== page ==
1. 6

    Simplex noise is patented (because apparently you can patent math??). Completely uninteresting to me. I’m betting this is a not-insignificant reason for why Simplex noise didn’t take off.

    1. 5

      According to Wikipedia the patent will expire in about six months, so I’d say depending on how fast you plan to code, now’s a pretty safe time to get interested in it.

      1. 3

        Probably not, there are other implementations such as OpenSimplex.

        1. 5

          OpenSimplex is not just an implementation of Simplex noise, it is a new algorithm that produces visually different results, with different performance characteristics, especially in 3D where the simplex patent is in force. The original OpenSimplex algorithm is more expensive to compute in 3D than Simplex, with the benefit of smoother output. The output was further away from the desired range of [-1,1] than wanted, and the original algorithm was difficult to implement efficiently as a GPU shader. There were directional artifacts fixed in later designs. The original OpenSimplex was not fully competitive with Simplex.

          Today we can use OpenSimplex2 from the same author, with two variants: OpenSimplex2F is as fast as Simplex, and OpenSimplex2S is slower (same speed as OpenSimplex) but smoother. Better output range close to [-1,1], faster shader code. Plus the directional artifacts are fixed–the new stuff is lattice symmetric: “symmetry with the lattice (without letting neighboring points’ vectors line up with each other) can result in a more isotropic (non-axis-aligned) and more uniform appearance, especially when the noise is oriented in different ways.” https://github.com/KdotJPG/OpenSimplex2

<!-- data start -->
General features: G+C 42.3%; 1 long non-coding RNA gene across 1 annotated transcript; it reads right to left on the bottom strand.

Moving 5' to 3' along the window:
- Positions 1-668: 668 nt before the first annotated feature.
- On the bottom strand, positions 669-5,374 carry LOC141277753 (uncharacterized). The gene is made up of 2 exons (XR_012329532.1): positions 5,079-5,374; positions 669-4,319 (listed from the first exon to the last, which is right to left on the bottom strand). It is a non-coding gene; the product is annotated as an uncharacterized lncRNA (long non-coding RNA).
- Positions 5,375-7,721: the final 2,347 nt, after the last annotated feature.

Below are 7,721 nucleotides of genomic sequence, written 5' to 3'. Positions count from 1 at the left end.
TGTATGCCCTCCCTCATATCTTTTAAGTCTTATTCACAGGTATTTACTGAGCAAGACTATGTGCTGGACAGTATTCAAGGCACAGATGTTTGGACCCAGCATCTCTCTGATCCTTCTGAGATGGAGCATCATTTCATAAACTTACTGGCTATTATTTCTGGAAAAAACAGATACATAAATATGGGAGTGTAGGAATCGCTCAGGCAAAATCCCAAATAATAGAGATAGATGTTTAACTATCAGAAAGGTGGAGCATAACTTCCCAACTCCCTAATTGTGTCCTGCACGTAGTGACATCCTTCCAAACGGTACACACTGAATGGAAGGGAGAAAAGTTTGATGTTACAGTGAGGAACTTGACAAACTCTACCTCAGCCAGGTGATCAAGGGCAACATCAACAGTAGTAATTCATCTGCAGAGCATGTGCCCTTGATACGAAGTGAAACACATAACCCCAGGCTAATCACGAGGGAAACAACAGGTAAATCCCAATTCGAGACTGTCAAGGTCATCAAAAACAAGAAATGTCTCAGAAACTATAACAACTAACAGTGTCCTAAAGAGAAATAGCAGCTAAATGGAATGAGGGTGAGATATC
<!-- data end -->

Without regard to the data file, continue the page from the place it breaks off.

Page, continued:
1. 2

        I’ve gotten back into generative art with Clojure and Quil/Processing, so I’m tinkering away at my current piece.

        I learned Clojure just so I could use Quil, so I plan to write up an article about my experiences as a Clojure beginner once I’m done with this piece.

        1. 1

          I remember this being so frustrating the first time I used Docker to run some self-hosted programs.

          1. 12

            TIL about starship for prompts. Looks good, I will give that a try.

            1. 3

              I used it when it was a regular zsh script. I got tired of having to re-configure it whenever updates broke my configuration as it changed or removed features I used. I’m not sure how stable it is now but I did enjoy it while it lasted.

              1. 2

                I’ve been using it for a while and haven’t had any of the problems that the other commenter seemed to have. My setup is pretty simple though.